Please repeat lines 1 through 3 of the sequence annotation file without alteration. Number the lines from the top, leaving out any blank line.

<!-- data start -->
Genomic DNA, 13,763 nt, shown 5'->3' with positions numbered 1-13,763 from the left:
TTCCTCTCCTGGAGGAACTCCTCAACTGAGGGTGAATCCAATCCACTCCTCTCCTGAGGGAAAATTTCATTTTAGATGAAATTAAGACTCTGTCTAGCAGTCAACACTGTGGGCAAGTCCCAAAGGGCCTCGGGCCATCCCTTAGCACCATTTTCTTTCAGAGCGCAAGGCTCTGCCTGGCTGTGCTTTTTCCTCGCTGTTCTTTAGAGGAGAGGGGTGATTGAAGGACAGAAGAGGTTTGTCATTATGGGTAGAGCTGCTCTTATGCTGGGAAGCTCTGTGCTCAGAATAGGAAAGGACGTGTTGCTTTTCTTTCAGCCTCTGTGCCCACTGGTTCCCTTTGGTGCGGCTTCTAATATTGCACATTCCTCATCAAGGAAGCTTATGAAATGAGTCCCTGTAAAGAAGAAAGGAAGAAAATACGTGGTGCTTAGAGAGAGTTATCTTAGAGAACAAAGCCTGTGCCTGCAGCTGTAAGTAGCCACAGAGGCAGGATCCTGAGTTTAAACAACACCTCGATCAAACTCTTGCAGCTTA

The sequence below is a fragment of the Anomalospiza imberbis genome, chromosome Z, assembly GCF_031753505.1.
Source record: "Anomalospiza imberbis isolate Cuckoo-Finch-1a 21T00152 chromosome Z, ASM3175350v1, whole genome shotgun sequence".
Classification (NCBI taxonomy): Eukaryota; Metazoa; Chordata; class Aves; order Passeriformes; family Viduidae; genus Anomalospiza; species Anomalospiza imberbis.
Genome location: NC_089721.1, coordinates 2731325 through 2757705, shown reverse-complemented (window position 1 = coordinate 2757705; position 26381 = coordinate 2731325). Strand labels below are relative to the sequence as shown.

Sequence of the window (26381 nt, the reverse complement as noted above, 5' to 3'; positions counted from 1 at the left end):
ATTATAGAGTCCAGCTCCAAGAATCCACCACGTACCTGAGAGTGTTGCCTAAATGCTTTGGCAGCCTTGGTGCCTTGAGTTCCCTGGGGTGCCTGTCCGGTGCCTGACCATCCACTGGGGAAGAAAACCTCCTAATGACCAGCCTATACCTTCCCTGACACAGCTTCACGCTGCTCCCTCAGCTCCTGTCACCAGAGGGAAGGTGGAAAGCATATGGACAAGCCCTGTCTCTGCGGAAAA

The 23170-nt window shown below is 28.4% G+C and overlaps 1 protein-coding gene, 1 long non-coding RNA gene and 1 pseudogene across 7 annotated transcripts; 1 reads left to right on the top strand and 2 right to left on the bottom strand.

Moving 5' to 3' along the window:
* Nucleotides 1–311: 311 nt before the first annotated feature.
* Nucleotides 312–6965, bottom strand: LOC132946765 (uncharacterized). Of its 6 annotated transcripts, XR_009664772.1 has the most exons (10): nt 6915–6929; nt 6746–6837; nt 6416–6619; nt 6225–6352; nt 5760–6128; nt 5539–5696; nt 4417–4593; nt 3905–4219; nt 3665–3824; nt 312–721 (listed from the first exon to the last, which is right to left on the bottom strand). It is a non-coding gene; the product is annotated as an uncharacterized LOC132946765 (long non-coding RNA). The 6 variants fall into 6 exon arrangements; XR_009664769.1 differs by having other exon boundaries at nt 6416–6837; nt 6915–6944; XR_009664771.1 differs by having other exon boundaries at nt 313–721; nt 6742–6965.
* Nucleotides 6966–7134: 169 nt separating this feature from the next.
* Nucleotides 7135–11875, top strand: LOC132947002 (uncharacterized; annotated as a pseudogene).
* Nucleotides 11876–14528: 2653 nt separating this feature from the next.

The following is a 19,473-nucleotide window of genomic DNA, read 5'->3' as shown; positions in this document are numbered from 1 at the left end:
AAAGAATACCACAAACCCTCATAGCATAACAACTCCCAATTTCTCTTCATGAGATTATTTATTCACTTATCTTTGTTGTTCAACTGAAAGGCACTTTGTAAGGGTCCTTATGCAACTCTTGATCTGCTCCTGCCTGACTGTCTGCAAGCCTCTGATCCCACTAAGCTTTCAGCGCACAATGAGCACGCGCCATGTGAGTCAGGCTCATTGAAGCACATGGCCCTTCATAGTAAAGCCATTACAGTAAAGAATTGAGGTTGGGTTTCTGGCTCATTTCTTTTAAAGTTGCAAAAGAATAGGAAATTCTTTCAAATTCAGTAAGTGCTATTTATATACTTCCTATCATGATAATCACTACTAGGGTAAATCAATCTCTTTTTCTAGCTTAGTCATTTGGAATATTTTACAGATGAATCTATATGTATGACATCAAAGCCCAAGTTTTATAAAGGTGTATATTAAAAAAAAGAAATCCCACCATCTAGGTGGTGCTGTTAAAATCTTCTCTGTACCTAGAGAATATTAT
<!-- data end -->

Genomic DNA, 13,763 nt, shown 5'->3' with positions numbered 1-13,763 from the left:
TTCCTCTCCTGGAGGAACTCCTCAACTGAGGGTGAATCCAATCCACTCCTCTCCTGAGGGAAAATTTCATTTTAGATGAAATTAAGACTCTGTCTAGCAGTCAACACTGTGGGCAAGTCCCAAAGGGCCTCGGGCCATCCCTTAGCACCATTTTCTTTCAGAGCGCAAGGCTCTGCCTGGCTGTGCTTTTTCCTCGCTGTTCTTTAGAGGAGAGGGGTGATTGAAGGACAGAAGAGGTTTGTCATTATGGGTAGAGCTGCTCTTATGCTGGGAAGCTCTGTGCTCAGAATAGGAAAGGACGTGTTGCTTTTCTTTCAGCCTCTGTGCCCACTGGTTCCCTTTGGTGCGGCTTCTAATATTGCACATTCCTCATCAAGGAAGCTTATGAAATGAGTCCCTGTAAAGAAGAAAGGAAGAAAATACGTGGTGCTTAGAGAGAGTTATCTTAGAGAACAAAGCCTGTGCCTGCAGCTGTAAGTAGCCACAGAGGCAGGATCCTGAGTTTAAACAACACCTCGATCAAACTCTTGCAGCTTA

The sequence below is a fragment of the Anomalospiza imberbis genome, chromosome Z, assembly GCF_031753505.1.